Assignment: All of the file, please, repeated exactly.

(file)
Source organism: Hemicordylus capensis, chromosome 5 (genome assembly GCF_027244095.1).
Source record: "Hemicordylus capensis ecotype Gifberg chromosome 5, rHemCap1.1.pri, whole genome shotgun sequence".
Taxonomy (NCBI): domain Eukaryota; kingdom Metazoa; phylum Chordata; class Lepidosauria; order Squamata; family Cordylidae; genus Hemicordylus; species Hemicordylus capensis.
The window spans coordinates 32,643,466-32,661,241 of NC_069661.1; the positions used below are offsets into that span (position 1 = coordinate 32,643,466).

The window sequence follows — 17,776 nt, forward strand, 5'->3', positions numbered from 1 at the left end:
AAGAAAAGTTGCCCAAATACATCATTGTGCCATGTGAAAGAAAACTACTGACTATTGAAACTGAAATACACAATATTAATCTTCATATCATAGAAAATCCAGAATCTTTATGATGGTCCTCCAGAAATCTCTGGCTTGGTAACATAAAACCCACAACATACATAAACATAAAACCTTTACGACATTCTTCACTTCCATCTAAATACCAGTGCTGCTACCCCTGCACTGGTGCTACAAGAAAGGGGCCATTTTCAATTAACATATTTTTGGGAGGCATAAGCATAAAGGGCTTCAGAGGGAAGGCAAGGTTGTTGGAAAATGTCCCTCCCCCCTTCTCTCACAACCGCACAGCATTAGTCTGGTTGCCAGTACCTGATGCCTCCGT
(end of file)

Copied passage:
Source organism: Hemicordylus capensis, chromosome 5 (genome assembly GCF_027244095.1).
Source record: "Hemicordylus capensis ecotype Gifberg chromosome 5, rHemCap1.1.pri, whole genome shotgun sequence".
Taxonomy (NCBI): domain Eukaryota; kingdom Metazoa; phylum Chordata; class Lepidosauria; order Squamata; family Cordylidae; genus Hemicordylus; species Hemicordylus capensis.
The window spans coordinates 32,643,466-32,661,241 of NC_069661.1; the positions used below are offsets into that span (position 1 = coordinate 32,643,466).

The window sequence follows — 17,776 nt, forward strand, 5'->3', positions numbered from 1 at the left end:
AAGAAAAGTTGCCCAAATACATCATTGTGCCATGTGAAAGAAAACTACTGACTATTGAAACTGAAATACACAATATTAATCTTCATATCATAGAAAATCCAGAATCTTTATGATGGTCCTCCAGAAATCTCTGGCTTGGTAACATAAAACCCACAACATACATAAACATAAAACCTTTACGACATTCTTCACTTCCATCTAAATACCAGTGCTGCTACCCCTGCACTGGTGCTACAAGAAAGGGGCCATTTTCAATTAACATATTTTTGGGAGGCATAAGCATAAAGGGCTTCAGAGGGAAGGCAAGGTTGTTGGAAAATGTCCCTCCCCCCTTCTCTCACAACCGCACAGCATTAGTCTGGTTGCCAGTACCTGATGCCTCCGT